José Andrés tore off his white chef’s coat on stage to reveal a black T-shirt with the simple words he would go on to stress during a tribute dinner in his honor: “I am an immigrant.”
The 400 or so black-tie guests at the annual South Beach Wine & Food Festival auction dinner to raise money for Florida International’s hospitality school stood and applauded so long Andrés had to pause his speech at the end of a night of luxurious dining.
“The American dream of the 21st century is to be an America of inclusion not of exclusion,” Andrés, a Spanish immigrant who became a U.S. citizen three years ago, told the crowd as he advocated for immigrant protections. “I am an immigrant and a proud American immigrant. Together, we can keep moving this amazing country forward.”
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This was a night when top chefs — Andrew Zimmern, Michael Voltaggio, assistants for Emeril Lagasse — honored one of their own by collaborating to prepare a decadent meal at $500 a ticket at the Loews Miami Beach Hotel, with Emilio and Gloria Estefan in attendance. It was emceed by chef, author and “No Reservations” television host Anthony Bourdain.
But Andrés didn’t use the stage to plug his new Brickell restaurant, Bazaar Mar, or to talk about his various charitable efforts, such as providing meals for Washington D.C.’s impoverished children during the summers.
Instead, he used his platform — both on this night and in his role as executive chef for 27 restaurants around the world — to double-down on his message in support of immigrant rights. It’s a stance that has put him at odds with what he feels is an anti-immigrant message coming from Donald Trump, the candidate and president, and Trump the business man.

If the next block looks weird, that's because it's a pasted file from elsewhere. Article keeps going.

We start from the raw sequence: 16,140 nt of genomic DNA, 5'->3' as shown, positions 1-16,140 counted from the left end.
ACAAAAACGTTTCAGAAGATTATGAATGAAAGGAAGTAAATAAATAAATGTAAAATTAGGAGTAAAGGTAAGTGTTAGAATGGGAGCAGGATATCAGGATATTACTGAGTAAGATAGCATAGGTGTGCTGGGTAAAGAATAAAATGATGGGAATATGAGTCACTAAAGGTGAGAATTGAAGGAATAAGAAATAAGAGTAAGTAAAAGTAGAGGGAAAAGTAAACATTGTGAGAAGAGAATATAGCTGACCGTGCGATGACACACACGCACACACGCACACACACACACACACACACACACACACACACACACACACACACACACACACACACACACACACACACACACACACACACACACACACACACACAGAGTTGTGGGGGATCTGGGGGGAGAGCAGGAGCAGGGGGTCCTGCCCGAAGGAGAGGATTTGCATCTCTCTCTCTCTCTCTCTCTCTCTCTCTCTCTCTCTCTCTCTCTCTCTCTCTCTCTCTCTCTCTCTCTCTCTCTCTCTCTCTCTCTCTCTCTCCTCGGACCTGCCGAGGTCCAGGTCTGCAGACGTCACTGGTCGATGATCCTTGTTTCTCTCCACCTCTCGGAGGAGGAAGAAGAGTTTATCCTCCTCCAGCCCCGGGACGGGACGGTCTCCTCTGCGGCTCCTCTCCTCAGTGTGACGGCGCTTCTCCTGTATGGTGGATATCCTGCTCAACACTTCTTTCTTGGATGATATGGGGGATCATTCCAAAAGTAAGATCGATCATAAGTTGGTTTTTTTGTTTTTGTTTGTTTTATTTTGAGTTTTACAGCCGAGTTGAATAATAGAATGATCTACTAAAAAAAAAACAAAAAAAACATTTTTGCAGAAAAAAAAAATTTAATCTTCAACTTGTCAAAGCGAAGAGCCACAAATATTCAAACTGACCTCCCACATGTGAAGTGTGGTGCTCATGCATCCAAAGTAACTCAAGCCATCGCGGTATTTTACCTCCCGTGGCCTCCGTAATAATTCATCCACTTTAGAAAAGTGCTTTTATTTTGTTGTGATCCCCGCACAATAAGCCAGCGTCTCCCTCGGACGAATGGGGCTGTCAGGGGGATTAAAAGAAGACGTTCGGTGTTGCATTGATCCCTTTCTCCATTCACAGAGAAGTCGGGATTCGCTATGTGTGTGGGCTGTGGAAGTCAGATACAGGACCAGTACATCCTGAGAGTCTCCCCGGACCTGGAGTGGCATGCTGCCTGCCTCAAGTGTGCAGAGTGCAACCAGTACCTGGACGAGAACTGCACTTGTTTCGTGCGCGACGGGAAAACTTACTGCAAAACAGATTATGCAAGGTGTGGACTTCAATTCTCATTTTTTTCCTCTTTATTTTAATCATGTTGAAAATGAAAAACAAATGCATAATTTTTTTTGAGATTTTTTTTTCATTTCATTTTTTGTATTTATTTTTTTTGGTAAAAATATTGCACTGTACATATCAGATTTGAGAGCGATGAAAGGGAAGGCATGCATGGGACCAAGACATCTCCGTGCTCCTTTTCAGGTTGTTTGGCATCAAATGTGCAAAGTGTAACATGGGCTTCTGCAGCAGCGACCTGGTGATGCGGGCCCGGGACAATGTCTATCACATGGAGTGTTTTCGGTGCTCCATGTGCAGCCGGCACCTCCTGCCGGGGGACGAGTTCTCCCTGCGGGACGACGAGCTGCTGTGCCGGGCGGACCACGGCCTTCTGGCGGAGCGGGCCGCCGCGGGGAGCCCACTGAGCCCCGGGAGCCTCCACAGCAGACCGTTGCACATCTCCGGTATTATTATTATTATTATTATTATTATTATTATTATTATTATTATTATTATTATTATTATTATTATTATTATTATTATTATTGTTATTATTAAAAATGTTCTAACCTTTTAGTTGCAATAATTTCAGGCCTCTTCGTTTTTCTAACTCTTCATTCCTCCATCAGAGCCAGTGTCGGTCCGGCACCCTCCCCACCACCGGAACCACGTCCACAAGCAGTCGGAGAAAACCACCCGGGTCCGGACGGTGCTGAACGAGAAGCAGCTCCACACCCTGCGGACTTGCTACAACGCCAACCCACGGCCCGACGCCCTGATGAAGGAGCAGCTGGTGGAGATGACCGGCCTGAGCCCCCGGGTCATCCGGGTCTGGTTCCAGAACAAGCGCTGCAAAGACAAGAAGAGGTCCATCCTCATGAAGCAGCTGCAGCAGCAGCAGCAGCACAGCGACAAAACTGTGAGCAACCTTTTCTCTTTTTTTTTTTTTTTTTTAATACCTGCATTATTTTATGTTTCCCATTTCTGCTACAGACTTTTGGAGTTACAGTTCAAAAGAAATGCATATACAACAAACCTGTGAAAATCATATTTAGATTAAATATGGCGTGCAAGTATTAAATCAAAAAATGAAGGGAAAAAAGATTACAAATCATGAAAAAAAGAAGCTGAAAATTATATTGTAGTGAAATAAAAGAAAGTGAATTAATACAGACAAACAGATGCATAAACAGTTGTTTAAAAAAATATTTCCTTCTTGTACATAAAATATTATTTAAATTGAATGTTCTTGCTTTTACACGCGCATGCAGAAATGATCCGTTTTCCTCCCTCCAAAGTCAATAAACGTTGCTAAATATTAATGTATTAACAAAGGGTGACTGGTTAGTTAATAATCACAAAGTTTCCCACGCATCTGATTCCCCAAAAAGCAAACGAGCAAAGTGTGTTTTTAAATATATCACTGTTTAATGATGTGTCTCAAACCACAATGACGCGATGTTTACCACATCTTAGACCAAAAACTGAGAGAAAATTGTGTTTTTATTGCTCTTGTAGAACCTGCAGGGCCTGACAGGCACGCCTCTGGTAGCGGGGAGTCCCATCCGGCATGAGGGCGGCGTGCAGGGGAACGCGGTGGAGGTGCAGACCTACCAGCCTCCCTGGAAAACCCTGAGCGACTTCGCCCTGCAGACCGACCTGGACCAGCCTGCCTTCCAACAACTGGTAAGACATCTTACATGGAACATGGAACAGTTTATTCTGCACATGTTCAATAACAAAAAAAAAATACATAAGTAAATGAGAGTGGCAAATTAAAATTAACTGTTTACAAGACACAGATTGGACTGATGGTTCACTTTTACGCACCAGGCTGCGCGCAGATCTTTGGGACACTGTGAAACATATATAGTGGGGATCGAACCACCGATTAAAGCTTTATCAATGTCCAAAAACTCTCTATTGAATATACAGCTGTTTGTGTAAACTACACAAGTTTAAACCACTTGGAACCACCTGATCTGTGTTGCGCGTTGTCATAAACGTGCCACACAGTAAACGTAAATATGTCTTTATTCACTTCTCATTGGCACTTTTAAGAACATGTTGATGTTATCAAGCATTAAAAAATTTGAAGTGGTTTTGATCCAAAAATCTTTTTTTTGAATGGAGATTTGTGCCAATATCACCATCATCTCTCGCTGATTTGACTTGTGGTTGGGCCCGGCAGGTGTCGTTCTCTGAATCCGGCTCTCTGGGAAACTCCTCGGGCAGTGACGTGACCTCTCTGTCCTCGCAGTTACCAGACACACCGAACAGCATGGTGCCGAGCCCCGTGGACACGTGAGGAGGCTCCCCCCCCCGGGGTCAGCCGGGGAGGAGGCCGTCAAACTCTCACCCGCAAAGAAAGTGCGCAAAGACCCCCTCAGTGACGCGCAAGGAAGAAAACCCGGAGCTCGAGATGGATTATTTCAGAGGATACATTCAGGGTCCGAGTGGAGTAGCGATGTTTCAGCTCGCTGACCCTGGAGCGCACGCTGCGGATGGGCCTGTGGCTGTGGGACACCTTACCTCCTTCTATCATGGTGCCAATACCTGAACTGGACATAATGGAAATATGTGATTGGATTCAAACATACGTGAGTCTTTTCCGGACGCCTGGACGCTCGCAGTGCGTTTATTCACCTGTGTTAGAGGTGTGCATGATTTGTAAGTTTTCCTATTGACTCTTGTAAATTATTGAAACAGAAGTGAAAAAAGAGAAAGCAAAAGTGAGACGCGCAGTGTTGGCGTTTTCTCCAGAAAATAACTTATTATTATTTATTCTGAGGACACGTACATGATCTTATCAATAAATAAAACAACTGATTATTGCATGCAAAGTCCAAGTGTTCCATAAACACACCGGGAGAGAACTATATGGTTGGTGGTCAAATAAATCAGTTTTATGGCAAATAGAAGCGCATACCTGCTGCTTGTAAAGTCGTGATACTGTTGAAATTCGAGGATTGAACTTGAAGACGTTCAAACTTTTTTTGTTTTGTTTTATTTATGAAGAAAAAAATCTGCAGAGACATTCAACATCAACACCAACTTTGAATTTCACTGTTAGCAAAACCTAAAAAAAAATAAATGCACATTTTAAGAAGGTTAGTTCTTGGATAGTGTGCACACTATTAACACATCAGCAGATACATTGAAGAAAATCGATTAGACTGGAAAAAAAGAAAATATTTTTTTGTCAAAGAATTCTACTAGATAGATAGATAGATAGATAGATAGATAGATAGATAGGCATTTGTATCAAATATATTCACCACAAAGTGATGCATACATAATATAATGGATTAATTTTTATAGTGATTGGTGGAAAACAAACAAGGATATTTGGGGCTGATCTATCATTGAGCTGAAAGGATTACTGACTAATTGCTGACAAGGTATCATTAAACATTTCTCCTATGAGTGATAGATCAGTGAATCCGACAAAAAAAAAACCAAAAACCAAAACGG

So Andrés pulled out of out of an agreement in 2015 to open a restaurant in Washington D.C.’s Trump Hotel in response to Trump’s talk of building a wall and using terms rapist and murders to describe Mexican immigrants. Trump returned fire with a $10 million lawsuit.
“I do believe in walls.... We need to be building walls to build communities, to build schools, to build hospitals, to build community centers, soup kitchens. To build an America we all believe in,” Andrés told the crowd. “We are all immigrants.”
Andrés, whom President Barack Obama presented with the National Humanities Medal in 2015, closed five of his Washington D.C. restaurants during the “Day Without Immigrants” protest in solidarity with the movement. His stance emboldened others in the food community, such as Bourdain.
“He is the first chef in the history of the world to be sued by a sitting president. He is my hero,” Bourdain told the crowd at the beginning of the night, setting the stage for an evening of cuisine with a side of unabashed personal politics.
Bourdain, too, has been critical of Trump’s stance on immigration, particularly since, he said, immigrants of varying legal status “do the work” in restaurant kitchens around the country. The fact Andrés backs up his words with his myriad restaurants, Bourdain said, adds another layer to the power of his voice.
“I have nothing to lose to take that stand. I don’t run a restaurant empire. The president ain’t going to sue me for $10 million,” Bourdain said. “José risked everything to take a principled stand. And I don’t think he can be admired enough for that.”